George Washington Thomas was born in Wisemantown, Kentucky, around 1860 or 1861. At that time Kentucky was still a slave state but there are no records that indicate George was born into slavery. He was the first child of Samuel and Lisa (Bell) Thomas. He had four sisters (Mary, Luella, Effie, and Grace) and one brother (Everett). In 1884 Samuel and Lisa moved their family to Normal, Illinois where Samuel worked as a blacksmith. Their home was located at 113 W. Willow Street which would remain George’s home for the rest of his life. Although there is no reason recorded as to why the family traveled to Normal, it could have been because of the opportunity for land and work. “Crop failures, economic hardships, and the failures of Reconstruction stimulated a Great Migration of southern blacks to northern cities at the end of the nineteenth century.” In addition, Jesse Fell, who founded the town of Normal, encouraged black settlement in the area. He helped find jobs for African Americans who came to Normal.
At a young age George learned the trade of blacksmithing from his father. He first worked at the blacksmith shop of Henry W. Goff located on North Linden Street in Normal. He began working there in about 1891. He repaired wagons and buggy wheels, shoed horses, sharpened farm tools, welded, and helped run the business. After working for Goff for over 10 years, George and his brother Everett partnered together and operated their own blacksmith shop. It is possible that they took over as owner/operators of Goff’s blacksmith shop as the address of George’s shop was also on North Linden Street in Normal (which today is the location of the Town of Normal water plant). The business ran from around 1904 to 1934.
In the early 1900s there were far more horses than automobiles allowing a blacksmith to run a booming business. Although there are no personal accounts left from Thomas about his blacksmithing or the different jobs he would perform, his routine was probably similar to any other blacksmith at the time. The tools and equipment that were generally used were: a forge (a hearth for heating metals to a malleable temperature making them easier to shape), an anvil (the object on which the hot metal is struck in order to shape it), bellows (an accordion shaped pump used to add draft to fuel the fire in the forge), hammer, tongs (used to transport hot metals from the forge to the anvil), wrenches, nails, and a buckskin apron. In order to heat the forge, coal was used and the bellows would stoke the fire to make it hot enough to heat the metal items which they were working with. The most common item blacksmiths would make were shoes for horses. The blacksmith first trimmed the horse’s hooves “so the shoe would fit. The shoe was then heated in the forge, removed with the tongs, and hammered on the anvil. The last step was nailing the shoe” to the horse’s hoof. Each horse would take about fifteen minutes to shoe and a blacksmith could shoe on average about 14 to 17 horses per day. The average charge was $.50 to $.75 per job. Today that would be around $13.00 to $20.00. In addition to tending to the needs of animals, household items and farm equipment were also made in a blacksmith shop. The blades of plows and cultivators were sharpened and wagon wheels and tire repairs were also preformed.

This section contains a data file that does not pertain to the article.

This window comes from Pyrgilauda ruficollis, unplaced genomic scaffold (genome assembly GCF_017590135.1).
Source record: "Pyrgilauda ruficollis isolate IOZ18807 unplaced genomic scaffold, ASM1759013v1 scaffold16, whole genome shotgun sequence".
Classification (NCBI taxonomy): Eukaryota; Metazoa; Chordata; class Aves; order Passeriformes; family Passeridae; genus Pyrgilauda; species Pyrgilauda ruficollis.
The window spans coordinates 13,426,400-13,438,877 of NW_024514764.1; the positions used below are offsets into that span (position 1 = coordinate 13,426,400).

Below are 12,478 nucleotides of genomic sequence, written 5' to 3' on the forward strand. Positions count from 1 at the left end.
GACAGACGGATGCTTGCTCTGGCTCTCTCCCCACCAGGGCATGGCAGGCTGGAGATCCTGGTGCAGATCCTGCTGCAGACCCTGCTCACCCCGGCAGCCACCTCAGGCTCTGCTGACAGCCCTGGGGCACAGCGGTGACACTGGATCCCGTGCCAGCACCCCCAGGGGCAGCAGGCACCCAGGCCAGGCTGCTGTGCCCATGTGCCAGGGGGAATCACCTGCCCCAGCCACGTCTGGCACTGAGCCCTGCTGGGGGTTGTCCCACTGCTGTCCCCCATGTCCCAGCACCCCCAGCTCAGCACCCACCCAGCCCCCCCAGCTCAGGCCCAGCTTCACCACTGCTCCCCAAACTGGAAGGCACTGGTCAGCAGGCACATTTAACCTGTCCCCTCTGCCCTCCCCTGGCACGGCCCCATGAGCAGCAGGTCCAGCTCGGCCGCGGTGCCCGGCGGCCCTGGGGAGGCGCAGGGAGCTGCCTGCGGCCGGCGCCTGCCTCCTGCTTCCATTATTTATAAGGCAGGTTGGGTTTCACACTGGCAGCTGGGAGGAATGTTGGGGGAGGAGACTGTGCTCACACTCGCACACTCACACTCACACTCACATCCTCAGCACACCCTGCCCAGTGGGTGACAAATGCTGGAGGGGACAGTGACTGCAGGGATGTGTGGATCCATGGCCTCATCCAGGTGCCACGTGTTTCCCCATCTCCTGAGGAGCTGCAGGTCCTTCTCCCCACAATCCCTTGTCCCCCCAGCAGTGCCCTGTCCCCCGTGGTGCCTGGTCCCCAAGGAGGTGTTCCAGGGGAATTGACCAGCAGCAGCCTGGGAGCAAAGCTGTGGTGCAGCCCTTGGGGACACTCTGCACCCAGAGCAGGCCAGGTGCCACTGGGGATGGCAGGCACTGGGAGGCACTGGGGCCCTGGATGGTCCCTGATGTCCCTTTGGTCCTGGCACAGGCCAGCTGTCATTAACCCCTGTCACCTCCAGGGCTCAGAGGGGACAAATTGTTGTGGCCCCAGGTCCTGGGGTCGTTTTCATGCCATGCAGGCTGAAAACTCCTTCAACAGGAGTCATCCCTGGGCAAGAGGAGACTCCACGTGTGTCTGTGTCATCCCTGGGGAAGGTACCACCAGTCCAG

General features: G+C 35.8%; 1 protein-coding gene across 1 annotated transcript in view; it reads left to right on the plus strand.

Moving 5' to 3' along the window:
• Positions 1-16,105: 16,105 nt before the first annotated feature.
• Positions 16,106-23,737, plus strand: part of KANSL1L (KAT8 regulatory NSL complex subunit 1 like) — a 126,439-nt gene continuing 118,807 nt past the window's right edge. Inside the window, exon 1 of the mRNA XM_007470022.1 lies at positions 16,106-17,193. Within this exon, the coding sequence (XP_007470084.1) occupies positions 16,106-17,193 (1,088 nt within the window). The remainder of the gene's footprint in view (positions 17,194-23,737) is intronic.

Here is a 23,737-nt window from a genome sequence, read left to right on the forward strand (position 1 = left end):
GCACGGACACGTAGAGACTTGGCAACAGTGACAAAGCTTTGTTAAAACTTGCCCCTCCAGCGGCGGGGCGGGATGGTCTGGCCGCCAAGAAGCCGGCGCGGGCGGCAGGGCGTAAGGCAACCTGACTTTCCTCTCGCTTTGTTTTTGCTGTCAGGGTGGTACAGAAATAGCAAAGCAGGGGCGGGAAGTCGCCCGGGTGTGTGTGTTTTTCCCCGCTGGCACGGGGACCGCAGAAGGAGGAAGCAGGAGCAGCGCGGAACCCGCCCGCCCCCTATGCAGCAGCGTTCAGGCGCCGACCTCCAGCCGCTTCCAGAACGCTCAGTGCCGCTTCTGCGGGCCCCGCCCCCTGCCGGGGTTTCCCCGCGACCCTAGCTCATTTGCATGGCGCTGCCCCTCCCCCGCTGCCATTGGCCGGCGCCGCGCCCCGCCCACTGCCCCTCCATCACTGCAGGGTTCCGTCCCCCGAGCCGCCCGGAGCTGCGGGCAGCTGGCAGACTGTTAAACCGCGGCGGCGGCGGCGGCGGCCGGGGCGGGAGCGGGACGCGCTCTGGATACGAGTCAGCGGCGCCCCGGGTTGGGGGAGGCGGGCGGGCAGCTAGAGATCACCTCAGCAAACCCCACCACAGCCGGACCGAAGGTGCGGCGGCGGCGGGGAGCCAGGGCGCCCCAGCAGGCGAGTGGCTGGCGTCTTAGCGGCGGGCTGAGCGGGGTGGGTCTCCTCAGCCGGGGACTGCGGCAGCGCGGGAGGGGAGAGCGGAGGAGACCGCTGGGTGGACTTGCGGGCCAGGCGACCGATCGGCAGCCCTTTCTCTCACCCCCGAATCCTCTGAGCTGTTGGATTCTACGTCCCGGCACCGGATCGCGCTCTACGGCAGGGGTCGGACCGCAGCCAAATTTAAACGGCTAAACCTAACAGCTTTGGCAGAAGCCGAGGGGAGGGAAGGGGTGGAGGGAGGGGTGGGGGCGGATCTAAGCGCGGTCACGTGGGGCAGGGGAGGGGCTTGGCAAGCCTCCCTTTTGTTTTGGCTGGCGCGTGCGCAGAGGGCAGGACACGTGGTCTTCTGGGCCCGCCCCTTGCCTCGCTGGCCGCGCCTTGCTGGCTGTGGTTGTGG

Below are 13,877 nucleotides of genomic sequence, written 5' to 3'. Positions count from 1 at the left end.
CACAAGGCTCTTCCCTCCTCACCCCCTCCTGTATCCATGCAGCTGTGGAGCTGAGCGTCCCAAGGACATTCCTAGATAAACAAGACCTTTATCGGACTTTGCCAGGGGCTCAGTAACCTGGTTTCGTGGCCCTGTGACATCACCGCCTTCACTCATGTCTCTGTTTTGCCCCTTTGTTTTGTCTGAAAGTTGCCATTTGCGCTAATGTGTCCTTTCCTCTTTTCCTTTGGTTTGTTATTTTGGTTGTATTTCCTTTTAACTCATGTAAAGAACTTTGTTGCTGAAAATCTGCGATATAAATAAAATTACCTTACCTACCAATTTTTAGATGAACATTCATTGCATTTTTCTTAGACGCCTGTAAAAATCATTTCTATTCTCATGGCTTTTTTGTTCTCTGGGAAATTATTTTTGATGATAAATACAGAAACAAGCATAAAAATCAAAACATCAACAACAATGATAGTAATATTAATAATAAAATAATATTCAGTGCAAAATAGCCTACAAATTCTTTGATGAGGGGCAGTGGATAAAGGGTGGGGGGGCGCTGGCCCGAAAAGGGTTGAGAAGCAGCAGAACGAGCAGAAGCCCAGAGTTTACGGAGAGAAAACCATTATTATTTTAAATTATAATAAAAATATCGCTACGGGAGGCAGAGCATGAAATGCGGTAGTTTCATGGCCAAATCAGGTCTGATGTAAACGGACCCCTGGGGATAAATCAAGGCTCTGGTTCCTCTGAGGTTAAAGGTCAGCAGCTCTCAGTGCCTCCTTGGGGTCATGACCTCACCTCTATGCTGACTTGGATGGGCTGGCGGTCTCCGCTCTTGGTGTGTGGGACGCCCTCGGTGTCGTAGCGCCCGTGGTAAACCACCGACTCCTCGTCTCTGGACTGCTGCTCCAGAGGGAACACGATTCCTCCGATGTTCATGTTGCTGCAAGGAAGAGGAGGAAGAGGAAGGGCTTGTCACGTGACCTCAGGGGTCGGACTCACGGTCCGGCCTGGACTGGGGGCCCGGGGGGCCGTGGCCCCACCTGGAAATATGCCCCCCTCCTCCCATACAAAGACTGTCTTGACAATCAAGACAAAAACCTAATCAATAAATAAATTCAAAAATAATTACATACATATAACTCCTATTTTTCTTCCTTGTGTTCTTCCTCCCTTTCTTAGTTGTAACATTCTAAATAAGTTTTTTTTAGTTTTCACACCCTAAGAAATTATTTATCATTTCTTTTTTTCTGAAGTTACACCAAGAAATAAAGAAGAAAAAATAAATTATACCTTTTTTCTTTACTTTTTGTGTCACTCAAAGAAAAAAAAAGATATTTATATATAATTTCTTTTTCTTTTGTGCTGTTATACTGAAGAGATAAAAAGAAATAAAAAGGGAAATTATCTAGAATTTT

The work of a black smith would generally begin in the early morning because the heat of the forge combined with the heat on the roof of the shop would make it almost unbearable to work in the afternoon. Injuries were not uncommon in this trade and many hours were spent bent over an anvil that a blacksmith might find it hard to stand up straight at the end of the day.
Known as “Wash,” to the community, George stood about 6’1” and was all muscle. He wore a trademark leather blacksmith’s cap and leather apron over his bib overalls. Many members of the community recall being in awe of a “large black man in an heavy leather apron.” As children walked to school, they passed the shop and would see George “squatting down with a horse hoof over his knee.” He spent five or more days working in his blacksmith shop every week.
He married Amanda Merrill in December of 1907 and they resided at the Thomas family home located at 113 W. Willow St. in Normal. They had a large barn which they converted into a double car garage and apartment later in life. Right next door to their home was the home of George’s brother Everett. George and Amanda had no children of their own. Instead, they opened their home and boarded African American students who attended Illinois State Normal University. The students affectionately called the two, G.W. and Mrs. G.W.
George Washington Thomas was considered one of the wealthier men of color in McLean County and was held in high regard by members of the community. George and his wife were members of Bethel African Methodist Episcopal Church in Normal. The church was located on the north-west corner of Locust Street and Fell Avenue and was founded in the 1890s. George served on the Board of Stewards for many years and was also the secretary of the board from 1901-1902. His wife was also a social person. She was a church stewardess at Bethel A.M.E., a member of the Three C’s Club, and the Progressive Women’s Social Club.
After over 50 years of blacksmithing, Thomas retired from his shop several years before he died December 17, 1946. He was preceded in death by his wife Amanda who passed away the year before his death. Both are buried at Evergreen Memorial Cemetery in Bloomington, IL.